Irish horse keepers will soon be required to register their holdings with the Department of Agriculture, Fisheries and Food (DAFF).
But welfare experts have criticised the plan because horse keepers will not have to identify which horses they have on their land.
The move is part of the Irish government’s interpretation of Europe-wide equine identification legislation, which was brought into Irish law last month, two years after the UK.
Minister for agriculture Simon Coveney said the new register of equine holdings would help in an outbreak of infectious equine disease.
“I hope to have the support and cooperation of everyone in the industry to improve the overall health and welfare of horses,” he said.
A Horse Sport Ireland (HSI) spokesman said it was in favour of any reasonable measures to improve the traceability of horses in Ireland.
But Sharon Newsome of the Irish Horse Welfare Trust (IHWT) said neither passports nor the register will work if they do not link the horse to its owner.
Passports have been required for all European horses since 2005, and since July 2009 foals and horses being passported for the first time have had to be be microchipped.
But this legislation was only officially brought into Irish law on 12 July, along with a €5,000 fine for breaking it.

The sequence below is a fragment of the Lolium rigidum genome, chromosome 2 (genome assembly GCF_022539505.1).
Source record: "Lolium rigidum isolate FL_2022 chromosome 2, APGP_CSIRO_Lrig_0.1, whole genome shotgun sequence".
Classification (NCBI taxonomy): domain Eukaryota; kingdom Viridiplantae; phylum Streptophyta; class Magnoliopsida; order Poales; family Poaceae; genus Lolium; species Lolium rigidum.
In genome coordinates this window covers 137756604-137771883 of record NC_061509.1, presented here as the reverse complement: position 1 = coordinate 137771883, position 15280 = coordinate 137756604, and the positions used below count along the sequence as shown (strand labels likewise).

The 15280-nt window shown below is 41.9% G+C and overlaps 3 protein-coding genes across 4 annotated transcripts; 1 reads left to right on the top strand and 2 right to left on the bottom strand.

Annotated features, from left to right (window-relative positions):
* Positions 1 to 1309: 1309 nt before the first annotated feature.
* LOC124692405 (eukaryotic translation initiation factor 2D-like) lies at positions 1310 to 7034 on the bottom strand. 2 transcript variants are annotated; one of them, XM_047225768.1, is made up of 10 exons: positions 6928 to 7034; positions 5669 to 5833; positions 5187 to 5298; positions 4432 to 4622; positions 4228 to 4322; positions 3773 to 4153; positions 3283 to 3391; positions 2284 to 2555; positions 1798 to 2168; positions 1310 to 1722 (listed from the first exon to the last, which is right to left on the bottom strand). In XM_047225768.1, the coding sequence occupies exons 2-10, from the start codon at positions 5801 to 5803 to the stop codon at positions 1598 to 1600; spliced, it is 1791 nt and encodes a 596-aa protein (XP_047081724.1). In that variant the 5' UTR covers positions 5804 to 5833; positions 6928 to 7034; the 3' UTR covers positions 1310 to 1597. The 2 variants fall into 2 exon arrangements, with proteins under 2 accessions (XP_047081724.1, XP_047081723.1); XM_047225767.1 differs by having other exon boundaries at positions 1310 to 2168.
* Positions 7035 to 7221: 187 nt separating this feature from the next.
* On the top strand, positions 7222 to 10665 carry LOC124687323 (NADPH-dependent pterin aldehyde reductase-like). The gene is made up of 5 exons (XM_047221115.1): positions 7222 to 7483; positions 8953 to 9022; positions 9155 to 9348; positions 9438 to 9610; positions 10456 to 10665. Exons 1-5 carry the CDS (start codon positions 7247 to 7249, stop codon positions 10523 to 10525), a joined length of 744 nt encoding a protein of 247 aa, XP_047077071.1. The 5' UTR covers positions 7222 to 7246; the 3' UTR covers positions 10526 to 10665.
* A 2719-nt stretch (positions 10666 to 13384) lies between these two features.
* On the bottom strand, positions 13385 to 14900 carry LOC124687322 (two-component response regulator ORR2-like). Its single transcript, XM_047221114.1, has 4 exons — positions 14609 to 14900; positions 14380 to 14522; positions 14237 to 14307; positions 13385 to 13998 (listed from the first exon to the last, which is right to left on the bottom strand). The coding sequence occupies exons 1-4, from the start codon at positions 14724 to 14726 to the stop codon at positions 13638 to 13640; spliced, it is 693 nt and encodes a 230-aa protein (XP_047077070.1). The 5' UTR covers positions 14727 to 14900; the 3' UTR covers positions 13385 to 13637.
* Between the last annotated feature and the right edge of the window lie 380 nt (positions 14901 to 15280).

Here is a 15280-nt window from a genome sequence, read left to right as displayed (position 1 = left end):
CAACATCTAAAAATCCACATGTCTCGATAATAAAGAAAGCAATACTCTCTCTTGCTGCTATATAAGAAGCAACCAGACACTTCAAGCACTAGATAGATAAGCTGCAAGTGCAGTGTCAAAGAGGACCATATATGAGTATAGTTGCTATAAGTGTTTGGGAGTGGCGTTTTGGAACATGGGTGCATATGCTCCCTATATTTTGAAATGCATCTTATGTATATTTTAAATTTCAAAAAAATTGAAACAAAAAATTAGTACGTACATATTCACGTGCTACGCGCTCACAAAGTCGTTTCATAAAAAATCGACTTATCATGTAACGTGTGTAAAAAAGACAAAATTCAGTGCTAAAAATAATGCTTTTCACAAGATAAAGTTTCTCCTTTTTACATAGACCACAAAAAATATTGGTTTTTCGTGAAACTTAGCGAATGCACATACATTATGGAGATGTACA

Up to then Irish horse keepers, vets and passport issuers were obliged to comply with the law but they could not be prosecuted for breaking it.
There are nine Irish passport issuing organisations.
Ms Newsome told H&H: “The regulations are a step in the right direction, but the government has not told us how it will enforce them and they still have not linked passports to ownership.
“We had a horse brought in that had been abandoned in a forest with a horrendous leg injury and a tumour in her jaw.
“She was microchipped, so we could find out who bred her, but there is no way of finding out who owned her last.”
Dr Joe Collins, president of the Veterinary Council of Ireland, said the register would be useful in a disease outbreak. But he also felt it should go further.
“We need a system where passports are linked to ownership and change of ownership,” he said. “If horse keepers were asked to give the identity of the horses on their land that would be very useful — but it would be a mammoth task keeping that up-to-date.”
A DAFF spokesman said “authorised persons”, including local authority vets, police and staff at ports, would check horse identification at markets, sales and on premises.
This news story was first published in Horse & Hound (25 August 2011)